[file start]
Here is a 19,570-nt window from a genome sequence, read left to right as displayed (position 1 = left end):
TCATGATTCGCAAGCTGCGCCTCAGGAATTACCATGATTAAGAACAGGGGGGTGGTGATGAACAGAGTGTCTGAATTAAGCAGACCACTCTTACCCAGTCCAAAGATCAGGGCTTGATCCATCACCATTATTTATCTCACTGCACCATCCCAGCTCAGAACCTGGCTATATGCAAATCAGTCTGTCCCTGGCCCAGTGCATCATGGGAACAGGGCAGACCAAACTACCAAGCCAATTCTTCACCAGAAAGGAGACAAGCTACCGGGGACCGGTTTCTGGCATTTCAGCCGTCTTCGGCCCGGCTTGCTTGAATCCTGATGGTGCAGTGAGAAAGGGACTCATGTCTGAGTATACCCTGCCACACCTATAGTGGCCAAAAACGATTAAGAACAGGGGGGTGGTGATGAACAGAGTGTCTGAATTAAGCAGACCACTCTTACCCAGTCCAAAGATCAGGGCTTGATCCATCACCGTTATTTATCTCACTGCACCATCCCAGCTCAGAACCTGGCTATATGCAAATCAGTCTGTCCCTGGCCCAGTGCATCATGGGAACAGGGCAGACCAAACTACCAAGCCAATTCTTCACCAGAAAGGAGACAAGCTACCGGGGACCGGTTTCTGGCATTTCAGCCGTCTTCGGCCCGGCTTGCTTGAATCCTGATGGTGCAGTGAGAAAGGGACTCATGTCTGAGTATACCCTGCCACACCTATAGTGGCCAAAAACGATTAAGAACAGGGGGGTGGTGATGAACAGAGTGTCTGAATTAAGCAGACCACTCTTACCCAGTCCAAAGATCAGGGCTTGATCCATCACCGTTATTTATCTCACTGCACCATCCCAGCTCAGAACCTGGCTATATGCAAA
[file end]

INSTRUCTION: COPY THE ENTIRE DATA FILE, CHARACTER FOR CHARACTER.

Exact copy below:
Here is a 19,570-nt window from a genome sequence, read left to right as displayed (position 1 = left end):
TCATGATTCGCAAGCTGCGCCTCAGGAATTACCATGATTAAGAACAGGGGGGTGGTGATGAACAGAGTGTCTGAATTAAGCAGACCACTCTTACCCAGTCCAAAGATCAGGGCTTGATCCATCACCATTATTTATCTCACTGCACCATCCCAGCTCAGAACCTGGCTATATGCAAATCAGTCTGTCCCTGGCCCAGTGCATCATGGGAACAGGGCAGACCAAACTACCAAGCCAATTCTTCACCAGAAAGGAGACAAGCTACCGGGGACCGGTTTCTGGCATTTCAGCCGTCTTCGGCCCGGCTTGCTTGAATCCTGATGGTGCAGTGAGAAAGGGACTCATGTCTGAGTATACCCTGCCACACCTATAGTGGCCAAAAACGATTAAGAACAGGGGGGTGGTGATGAACAGAGTGTCTGAATTAAGCAGACCACTCTTACCCAGTCCAAAGATCAGGGCTTGATCCATCACCGTTATTTATCTCACTGCACCATCCCAGCTCAGAACCTGGCTATATGCAAATCAGTCTGTCCCTGGCCCAGTGCATCATGGGAACAGGGCAGACCAAACTACCAAGCCAATTCTTCACCAGAAAGGAGACAAGCTACCGGGGACCGGTTTCTGGCATTTCAGCCGTCTTCGGCCCGGCTTGCTTGAATCCTGATGGTGCAGTGAGAAAGGGACTCATGTCTGAGTATACCCTGCCACACCTATAGTGGCCAAAAACGATTAAGAACAGGGGGGTGGTGATGAACAGAGTGTCTGAATTAAGCAGACCACTCTTACCCAGTCCAAAGATCAGGGCTTGATCCATCACCGTTATTTATCTCACTGCACCATCCCAGCTCAGAACCTGGCTATATGCAAA